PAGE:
Friday, November 27, 2015

Audain Art Museum

When I was younger, the highway to Whistler was scary. People drove it accordingly, which is to say carefully. Now, after years of improvements, it is no longer the road that is scary -- it is the drivers.

Yesterday we drove to Whistler's Rainbow Theatre to hear Michael Audain speak to local residents "about art." Which he did. Eccentrically. I am not sure how many times he mentioned how important it is for his and Yoshi Karasawa's art collection to have its own building ("A home for our artworks"), but each time he did he would remind us that the location is irrelevant ("It's not because we wanted a home in the mountains").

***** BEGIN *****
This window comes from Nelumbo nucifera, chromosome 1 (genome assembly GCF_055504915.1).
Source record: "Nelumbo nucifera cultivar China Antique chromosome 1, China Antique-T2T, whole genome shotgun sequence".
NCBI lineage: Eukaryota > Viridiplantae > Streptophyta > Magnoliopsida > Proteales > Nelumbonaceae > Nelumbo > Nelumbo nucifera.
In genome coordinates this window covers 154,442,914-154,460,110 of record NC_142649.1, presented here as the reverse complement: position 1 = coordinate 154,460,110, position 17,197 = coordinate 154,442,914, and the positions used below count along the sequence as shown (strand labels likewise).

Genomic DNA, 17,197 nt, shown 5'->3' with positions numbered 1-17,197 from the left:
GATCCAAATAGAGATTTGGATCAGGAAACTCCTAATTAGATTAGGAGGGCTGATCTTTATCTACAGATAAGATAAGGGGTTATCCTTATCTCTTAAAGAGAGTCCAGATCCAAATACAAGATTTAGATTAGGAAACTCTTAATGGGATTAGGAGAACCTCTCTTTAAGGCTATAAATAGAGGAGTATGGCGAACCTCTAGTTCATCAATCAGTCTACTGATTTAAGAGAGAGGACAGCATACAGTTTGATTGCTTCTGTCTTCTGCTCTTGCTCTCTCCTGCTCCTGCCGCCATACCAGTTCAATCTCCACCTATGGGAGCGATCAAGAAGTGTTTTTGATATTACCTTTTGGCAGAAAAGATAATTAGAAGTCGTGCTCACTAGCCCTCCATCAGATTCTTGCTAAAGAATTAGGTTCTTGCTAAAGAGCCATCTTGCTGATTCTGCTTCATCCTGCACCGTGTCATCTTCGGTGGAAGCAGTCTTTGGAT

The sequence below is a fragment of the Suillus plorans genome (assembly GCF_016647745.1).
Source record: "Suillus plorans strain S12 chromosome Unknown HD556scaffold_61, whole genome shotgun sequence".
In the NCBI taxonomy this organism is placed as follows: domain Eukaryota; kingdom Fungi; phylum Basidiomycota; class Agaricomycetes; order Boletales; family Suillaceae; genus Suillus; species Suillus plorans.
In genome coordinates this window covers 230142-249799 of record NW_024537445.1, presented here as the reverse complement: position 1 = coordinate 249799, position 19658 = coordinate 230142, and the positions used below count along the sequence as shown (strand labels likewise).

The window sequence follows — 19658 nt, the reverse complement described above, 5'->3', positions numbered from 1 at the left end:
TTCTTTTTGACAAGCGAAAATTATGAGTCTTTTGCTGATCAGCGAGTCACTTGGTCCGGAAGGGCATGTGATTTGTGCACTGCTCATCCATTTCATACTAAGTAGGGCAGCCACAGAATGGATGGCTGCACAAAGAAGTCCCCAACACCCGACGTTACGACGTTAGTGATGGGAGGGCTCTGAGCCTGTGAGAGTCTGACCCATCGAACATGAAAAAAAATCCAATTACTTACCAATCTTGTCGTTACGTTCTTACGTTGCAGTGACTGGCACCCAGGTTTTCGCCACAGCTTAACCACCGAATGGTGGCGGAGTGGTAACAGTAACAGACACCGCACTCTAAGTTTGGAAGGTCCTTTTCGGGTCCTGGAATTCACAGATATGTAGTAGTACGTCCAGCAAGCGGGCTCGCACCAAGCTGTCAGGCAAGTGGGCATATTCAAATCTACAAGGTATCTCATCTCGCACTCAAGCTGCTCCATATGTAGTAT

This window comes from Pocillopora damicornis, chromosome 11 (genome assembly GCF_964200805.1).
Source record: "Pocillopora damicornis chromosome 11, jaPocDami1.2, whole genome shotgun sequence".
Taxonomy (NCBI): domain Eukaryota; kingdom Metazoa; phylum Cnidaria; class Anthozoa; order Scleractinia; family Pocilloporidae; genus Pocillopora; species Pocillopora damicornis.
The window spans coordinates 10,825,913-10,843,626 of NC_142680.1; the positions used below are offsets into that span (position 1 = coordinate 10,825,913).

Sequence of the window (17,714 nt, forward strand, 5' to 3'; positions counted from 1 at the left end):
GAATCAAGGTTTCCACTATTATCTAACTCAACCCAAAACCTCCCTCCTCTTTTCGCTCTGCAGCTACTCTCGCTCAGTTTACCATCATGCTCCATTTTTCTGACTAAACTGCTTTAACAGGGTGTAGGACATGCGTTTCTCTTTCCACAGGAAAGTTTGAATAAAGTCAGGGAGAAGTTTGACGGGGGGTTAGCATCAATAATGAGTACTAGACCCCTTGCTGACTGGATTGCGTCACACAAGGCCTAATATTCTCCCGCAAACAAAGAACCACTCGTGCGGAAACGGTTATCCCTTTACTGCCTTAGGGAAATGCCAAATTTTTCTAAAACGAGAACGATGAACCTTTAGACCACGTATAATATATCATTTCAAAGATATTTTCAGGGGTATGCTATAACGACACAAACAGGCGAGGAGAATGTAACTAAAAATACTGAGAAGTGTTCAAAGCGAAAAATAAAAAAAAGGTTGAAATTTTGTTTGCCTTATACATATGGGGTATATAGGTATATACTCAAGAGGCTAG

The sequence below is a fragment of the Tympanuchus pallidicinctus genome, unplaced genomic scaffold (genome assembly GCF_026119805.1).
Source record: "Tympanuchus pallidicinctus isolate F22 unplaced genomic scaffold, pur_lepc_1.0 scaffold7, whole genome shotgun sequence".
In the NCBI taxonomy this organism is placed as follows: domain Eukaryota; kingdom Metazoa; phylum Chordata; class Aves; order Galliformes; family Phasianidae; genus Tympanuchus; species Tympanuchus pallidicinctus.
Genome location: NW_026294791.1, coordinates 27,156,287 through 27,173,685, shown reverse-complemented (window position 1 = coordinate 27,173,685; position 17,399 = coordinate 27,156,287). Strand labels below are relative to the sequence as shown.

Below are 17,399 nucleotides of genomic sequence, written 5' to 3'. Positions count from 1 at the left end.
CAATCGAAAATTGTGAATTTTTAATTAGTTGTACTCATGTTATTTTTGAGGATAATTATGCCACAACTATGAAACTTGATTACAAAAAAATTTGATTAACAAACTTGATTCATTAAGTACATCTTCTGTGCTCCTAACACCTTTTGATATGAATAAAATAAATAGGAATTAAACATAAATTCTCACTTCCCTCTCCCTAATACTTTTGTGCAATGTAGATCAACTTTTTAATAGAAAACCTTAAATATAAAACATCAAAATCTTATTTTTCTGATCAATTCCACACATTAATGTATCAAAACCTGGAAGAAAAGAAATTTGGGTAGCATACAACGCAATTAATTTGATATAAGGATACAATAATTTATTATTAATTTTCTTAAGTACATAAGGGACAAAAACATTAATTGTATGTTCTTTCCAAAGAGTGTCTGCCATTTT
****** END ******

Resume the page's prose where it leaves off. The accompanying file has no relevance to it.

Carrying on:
Not that this was found on the residents I was sitting with, most of whom beamed back their blithe Alberta oil smiles as Audain went on to describe the display logic of the collection once it is moved inside the Patkau's ark-like building. (Ark-like because it looks like an ark -- albeit a bent one, as if it just bumped into an iceberg -- but also because, as Audain kept reminding us, it sits on a flood plain).

A few posts ago, in a fit a pique, I described Michael Audain as our Noah Cross. Allow me to shorten that to Noah.

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